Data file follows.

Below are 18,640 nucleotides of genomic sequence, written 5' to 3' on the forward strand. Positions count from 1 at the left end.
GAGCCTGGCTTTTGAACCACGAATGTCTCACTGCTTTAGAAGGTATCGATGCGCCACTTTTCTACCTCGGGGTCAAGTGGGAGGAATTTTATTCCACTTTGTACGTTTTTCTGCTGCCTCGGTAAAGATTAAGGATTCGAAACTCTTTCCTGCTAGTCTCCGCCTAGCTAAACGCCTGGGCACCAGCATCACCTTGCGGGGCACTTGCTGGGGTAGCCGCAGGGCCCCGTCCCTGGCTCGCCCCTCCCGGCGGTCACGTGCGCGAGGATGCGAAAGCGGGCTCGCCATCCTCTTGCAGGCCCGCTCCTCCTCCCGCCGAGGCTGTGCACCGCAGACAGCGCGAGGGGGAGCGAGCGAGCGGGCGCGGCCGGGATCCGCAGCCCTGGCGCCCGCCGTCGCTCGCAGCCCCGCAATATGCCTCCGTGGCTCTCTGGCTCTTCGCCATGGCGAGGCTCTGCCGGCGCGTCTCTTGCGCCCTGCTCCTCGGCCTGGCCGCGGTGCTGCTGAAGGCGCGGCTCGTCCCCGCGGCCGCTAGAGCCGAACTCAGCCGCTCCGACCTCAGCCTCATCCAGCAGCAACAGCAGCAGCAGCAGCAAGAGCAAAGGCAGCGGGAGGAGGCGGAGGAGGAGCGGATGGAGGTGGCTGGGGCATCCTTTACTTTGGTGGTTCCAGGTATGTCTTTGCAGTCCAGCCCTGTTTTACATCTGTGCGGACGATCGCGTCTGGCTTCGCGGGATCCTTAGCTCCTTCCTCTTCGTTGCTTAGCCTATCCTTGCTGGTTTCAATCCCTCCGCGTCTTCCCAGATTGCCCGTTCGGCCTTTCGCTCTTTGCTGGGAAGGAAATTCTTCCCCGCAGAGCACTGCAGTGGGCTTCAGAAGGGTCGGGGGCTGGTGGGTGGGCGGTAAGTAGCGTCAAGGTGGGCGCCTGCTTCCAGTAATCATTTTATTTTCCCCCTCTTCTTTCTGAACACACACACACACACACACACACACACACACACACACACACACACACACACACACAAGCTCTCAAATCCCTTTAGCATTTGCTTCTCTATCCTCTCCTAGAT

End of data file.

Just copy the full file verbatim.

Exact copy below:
Below are 18,640 nucleotides of genomic sequence, written 5' to 3' on the forward strand. Positions count from 1 at the left end.
GAGCCTGGCTTTTGAACCACGAATGTCTCACTGCTTTAGAAGGTATCGATGCGCCACTTTTCTACCTCGGGGTCAAGTGGGAGGAATTTTATTCCACTTTGTACGTTTTTCTGCTGCCTCGGTAAAGATTAAGGATTCGAAACTCTTTCCTGCTAGTCTCCGCCTAGCTAAACGCCTGGGCACCAGCATCACCTTGCGGGGCACTTGCTGGGGTAGCCGCAGGGCCCCGTCCCTGGCTCGCCCCTCCCGGCGGTCACGTGCGCGAGGATGCGAAAGCGGGCTCGCCATCCTCTTGCAGGCCCGCTCCTCCTCCCGCCGAGGCTGTGCACCGCAGACAGCGCGAGGGGGAGCGAGCGAGCGGGCGCGGCCGGGATCCGCAGCCCTGGCGCCCGCCGTCGCTCGCAGCCCCGCAATATGCCTCCGTGGCTCTCTGGCTCTTCGCCATGGCGAGGCTCTGCCGGCGCGTCTCTTGCGCCCTGCTCCTCGGCCTGGCCGCGGTGCTGCTGAAGGCGCGGCTCGTCCCCGCGGCCGCTAGAGCCGAACTCAGCCGCTCCGACCTCAGCCTCATCCAGCAGCAACAGCAGCAGCAGCAGCAAGAGCAAAGGCAGCGGGAGGAGGCGGAGGAGGAGCGGATGGAGGTGGCTGGGGCATCCTTTACTTTGGTGGTTCCAGGTATGTCTTTGCAGTCCAGCCCTGTTTTACATCTGTGCGGACGATCGCGTCTGGCTTCGCGGGATCCTTAGCTCCTTCCTCTTCGTTGCTTAGCCTATCCTTGCTGGTTTCAATCCCTCCGCGTCTTCCCAGATTGCCCGTTCGGCCTTTCGCTCTTTGCTGGGAAGGAAATTCTTCCCCGCAGAGCACTGCAGTGGGCTTCAGAAGGGTCGGGGGCTGGTGGGTGGGCGGTAAGTAGCGTCAAGGTGGGCGCCTGCTTCCAGTAATCATTTTATTTTCCCCCTCTTCTTTCTGAACACACACACACACACACACACACACACACACACACACACACACACACACACACACAAGCTCTCAAATCCCTTTAGCATTTGCTTCTCTATCCTCTCCTAGAT